This year has been a crazy year. A truly blessed year. But turbulent due to the fact that certain parts of my life, essential to my soul and spiritual health, were sidelined. I am finally able to afford to travel, thanks to e18hteam getting into film festivals and being brand ambassador for Zambeef, but I have barely been able to read, let alone write since I posted the traditional Top 10 of the preceding year.

Descent in to SFO in September
So how does America get me to write? Zambia, though I love her, requires so much of my energy spent on surviving the crazy to thrive, that I get lost in the thick of things.  If you have been following me on social media, you will have seen I have made a couple of trips to Europe.  There I am at home, so my soul gets a breather to just be, which is a prerequisite for regeneration, but not great at fostering growth.  What the US does is smack me in the face. I know it's going to occur many a time, yet it happens spontaneously, erratically, unpredictably, and I'm blindsided every time.  It challenges who I am, where I come from and what my place is in the world in such a singular way.  

I have not been back in 5 years and have not found a reason to be excited to return until a close friend's wedding, my documentary included in the Official Selection of SVAFF, and my Stanford 10 year reunion all coincidentally scheduled themselves within a month of each other in Northern California.  The trip was worth it on so many levels.  The film had just completed a national tour and I was in need of a break. So the wedding and reunion book ended my trip, so could travel for work while getting some much needed downtime in between.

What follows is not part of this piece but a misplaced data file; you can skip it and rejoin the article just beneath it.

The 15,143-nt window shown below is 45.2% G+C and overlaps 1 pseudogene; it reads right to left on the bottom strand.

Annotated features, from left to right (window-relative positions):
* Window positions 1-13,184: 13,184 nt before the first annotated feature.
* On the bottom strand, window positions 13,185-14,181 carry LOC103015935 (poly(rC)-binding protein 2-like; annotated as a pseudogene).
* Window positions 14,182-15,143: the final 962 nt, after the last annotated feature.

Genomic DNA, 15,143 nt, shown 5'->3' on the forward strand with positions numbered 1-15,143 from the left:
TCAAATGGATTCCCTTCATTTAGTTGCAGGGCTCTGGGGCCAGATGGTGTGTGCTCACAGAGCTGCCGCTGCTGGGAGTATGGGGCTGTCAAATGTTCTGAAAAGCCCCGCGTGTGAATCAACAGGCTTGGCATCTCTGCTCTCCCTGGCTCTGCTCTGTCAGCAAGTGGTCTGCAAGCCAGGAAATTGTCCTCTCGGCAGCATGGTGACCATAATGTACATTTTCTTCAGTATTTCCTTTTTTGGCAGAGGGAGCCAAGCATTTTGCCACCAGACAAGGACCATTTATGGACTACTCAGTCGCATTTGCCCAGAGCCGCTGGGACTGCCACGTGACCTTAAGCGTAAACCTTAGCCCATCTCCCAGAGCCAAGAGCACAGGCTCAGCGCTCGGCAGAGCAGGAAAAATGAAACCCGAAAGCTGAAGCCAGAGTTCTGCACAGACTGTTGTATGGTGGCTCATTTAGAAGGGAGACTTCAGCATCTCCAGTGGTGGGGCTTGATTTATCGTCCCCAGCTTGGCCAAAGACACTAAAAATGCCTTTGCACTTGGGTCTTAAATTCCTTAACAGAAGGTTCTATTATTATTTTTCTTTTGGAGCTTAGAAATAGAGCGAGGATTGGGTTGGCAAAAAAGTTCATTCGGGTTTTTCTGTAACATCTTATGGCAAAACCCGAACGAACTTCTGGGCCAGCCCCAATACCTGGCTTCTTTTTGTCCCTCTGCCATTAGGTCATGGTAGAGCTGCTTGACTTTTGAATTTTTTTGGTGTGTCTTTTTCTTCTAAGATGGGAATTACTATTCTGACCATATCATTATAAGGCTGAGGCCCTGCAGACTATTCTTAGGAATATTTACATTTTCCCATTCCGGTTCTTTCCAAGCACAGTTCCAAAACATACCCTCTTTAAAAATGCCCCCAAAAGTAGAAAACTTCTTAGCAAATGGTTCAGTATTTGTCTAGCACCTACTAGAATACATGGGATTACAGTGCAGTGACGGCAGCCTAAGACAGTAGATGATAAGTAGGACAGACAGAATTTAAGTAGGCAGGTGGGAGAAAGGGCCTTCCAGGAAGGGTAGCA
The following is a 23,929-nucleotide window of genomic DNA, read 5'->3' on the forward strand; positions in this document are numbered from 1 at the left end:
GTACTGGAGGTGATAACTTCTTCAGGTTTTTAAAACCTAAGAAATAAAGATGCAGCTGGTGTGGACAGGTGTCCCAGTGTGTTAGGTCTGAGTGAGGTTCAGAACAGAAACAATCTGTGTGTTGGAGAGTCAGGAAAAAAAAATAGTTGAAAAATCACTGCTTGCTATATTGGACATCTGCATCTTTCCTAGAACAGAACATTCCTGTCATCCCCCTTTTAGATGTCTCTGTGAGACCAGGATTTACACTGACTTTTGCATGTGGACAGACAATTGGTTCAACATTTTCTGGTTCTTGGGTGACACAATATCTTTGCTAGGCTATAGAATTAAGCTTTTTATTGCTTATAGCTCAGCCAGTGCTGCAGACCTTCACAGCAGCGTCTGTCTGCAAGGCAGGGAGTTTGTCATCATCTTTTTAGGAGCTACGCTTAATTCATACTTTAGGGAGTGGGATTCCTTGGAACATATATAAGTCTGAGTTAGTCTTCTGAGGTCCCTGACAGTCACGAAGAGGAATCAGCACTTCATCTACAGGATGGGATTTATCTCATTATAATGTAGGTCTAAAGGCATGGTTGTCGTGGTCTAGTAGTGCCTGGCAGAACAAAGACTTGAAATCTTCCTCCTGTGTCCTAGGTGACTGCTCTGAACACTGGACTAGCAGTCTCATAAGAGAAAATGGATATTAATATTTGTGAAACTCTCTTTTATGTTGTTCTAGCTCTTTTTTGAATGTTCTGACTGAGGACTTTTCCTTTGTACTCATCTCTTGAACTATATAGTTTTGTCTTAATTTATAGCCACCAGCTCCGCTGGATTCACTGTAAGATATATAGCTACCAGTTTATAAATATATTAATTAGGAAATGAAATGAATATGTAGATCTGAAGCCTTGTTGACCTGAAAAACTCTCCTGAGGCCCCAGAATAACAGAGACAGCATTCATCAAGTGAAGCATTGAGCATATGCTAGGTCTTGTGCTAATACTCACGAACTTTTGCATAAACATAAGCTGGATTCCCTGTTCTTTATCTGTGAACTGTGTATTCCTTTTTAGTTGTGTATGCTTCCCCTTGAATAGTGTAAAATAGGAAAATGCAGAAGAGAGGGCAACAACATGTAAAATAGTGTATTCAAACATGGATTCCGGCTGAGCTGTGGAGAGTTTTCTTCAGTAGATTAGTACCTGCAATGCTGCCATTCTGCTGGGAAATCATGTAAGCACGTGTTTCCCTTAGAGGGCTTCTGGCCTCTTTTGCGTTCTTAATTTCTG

Within two hours of arriving, switching from International to Domestic, as I made my way through security to embark on my 3rd flight, after 24 hours already spent on 2 planes plus a 4 hour layover, Amurrrica did not disappoint with why I left (so I am now at peace with that decision and will never look back), but also revealed why I need to come back to get some shock treatment regularly. When I handed over my passport to the lady at Security: